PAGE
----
How To Remove Black Ice From Your Driveway

Black ice is a very dangerous type of ice that forms on asphalt and certain surfaces typically used in the northern part of the USA. If you’ve ever lived up there or even visited, chances are you’ve seen it and not even noticed it.

What Is Black Ice?

Black ice forms when the air has reached a freezing temperature of roughly 32 degrees Fahrenheit, and rain is either currently falling or has recently wet the roads. Essentially, the temperature of the ground causes the precipitation to freeze almost instantly thus forming ice.

It’s named black ice because it blends into its surroundings (typically asphalt) due its clear nature, basically causing it to absorb whatever color is under it.

How To Stay Safe On Black Ice

  1. If you drive onto ice, keep your steering wheel steady and do not hit the brakes.
  2. Remove your foot from the gas pedal
  3. Don’t overcorrect when/if you spin out or lose traction. This will cause an opposite affect and product an undesirable outcome.

Removal Step #1 – Salting or another deicer

Salt is the core component to fighting ice. Essentially sodium chloride causes a chemical reaction where it heats up causing ice to melt. You can see this in real time by putting standard table salt to ice.

We consider this the first part of ice removal, however before you ever get to that point, you need to remove the snow layer with a snow blower. If you don’t do that you have the potential to just create something like a slush which is no fun to drive in.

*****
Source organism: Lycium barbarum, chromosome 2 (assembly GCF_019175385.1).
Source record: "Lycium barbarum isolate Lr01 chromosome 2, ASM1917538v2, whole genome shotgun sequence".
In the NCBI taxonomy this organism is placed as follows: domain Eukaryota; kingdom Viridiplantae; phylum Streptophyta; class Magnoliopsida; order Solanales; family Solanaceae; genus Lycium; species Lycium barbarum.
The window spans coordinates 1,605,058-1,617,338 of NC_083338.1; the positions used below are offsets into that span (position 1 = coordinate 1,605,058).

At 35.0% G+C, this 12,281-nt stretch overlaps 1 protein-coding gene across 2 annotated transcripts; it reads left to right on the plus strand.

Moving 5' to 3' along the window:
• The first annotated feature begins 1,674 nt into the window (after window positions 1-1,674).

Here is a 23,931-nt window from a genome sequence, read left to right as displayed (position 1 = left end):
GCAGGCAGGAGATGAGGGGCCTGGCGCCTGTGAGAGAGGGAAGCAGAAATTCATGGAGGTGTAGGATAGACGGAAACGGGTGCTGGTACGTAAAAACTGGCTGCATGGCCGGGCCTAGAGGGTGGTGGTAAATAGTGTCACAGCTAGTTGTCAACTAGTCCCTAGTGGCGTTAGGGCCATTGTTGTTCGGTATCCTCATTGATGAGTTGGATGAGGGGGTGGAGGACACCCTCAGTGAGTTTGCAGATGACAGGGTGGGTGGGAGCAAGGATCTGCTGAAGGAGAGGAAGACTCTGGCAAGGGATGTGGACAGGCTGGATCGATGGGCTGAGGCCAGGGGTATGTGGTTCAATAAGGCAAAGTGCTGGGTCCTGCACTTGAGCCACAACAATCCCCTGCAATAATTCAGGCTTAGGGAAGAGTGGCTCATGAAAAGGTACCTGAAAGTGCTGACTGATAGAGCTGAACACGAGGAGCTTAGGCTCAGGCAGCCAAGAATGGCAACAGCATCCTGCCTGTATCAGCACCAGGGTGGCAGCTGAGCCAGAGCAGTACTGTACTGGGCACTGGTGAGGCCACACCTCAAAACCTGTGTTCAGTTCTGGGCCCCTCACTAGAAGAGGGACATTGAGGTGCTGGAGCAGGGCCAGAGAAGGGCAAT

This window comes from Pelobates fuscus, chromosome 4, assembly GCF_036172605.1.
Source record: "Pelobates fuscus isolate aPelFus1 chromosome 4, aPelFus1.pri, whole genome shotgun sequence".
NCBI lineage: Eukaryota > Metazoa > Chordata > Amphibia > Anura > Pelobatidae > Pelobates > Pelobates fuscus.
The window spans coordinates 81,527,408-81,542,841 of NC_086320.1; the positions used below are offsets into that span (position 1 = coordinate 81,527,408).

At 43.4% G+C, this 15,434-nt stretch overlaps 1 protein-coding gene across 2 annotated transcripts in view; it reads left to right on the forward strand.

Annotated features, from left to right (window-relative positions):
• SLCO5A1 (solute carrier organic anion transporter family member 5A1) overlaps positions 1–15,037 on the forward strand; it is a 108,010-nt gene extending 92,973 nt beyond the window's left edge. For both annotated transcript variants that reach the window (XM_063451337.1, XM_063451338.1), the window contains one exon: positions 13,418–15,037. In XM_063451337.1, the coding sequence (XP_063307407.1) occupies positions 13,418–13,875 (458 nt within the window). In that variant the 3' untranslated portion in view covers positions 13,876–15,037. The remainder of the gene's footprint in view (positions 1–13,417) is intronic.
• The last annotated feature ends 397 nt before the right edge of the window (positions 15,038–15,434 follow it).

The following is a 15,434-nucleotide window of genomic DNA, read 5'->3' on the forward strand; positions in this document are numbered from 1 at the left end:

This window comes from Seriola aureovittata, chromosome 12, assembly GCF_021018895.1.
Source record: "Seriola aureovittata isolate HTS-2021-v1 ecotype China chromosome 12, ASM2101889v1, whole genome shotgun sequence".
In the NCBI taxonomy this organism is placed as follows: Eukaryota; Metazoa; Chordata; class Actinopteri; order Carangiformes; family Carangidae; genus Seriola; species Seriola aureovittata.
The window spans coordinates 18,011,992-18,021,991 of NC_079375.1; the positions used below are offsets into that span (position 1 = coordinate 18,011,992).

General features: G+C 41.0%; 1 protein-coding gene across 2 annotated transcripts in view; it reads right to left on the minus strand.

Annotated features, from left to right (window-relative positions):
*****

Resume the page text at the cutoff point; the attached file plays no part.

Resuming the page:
Removal Step #2 – Sanding

Sand is another key part to the removal process. It actually serves no purpose in ice removal, but it is key to generating increased traction in the slush and melted ice produced by step 1 and a sub-par snow layer removal.

Removal Step #3 – Stay inside and wait it out

Black ice has the ability to stay transparent because it typically is a very small ice layer. This is good and bad, good in the fact that it typically melts rather quickly once the sun is out. Bad because it is so thin it acts like camouflage.

If you want to have the greatest chance at reducing your risk of black ice, stay put and especially don’t drive around at night.

Manual Option – Use a shovel to break it up

If you have a shovel, you can smash up the black ice into chunks. It’s not really an ideal approach, but hey, if you need to get out and you don’t have ice and sand… this is an alternative option.

Disclosure of Material Connection: Some of the links in this post are “affiliate links.” This means if you click on the link and purchase the item, I will receive an affiliate commission. Regardless, I only recommend products or services I use personally and believe will add value to my readers. I am disclosing this in accordance with the Federal Trade Commission’s 16 CFR, Part 255: “Guides Concerning the Use of Endorsements and Testimonials in Advertising.”

Russ Kannigan
 

Click Here to Leave a Comment Below 0 comments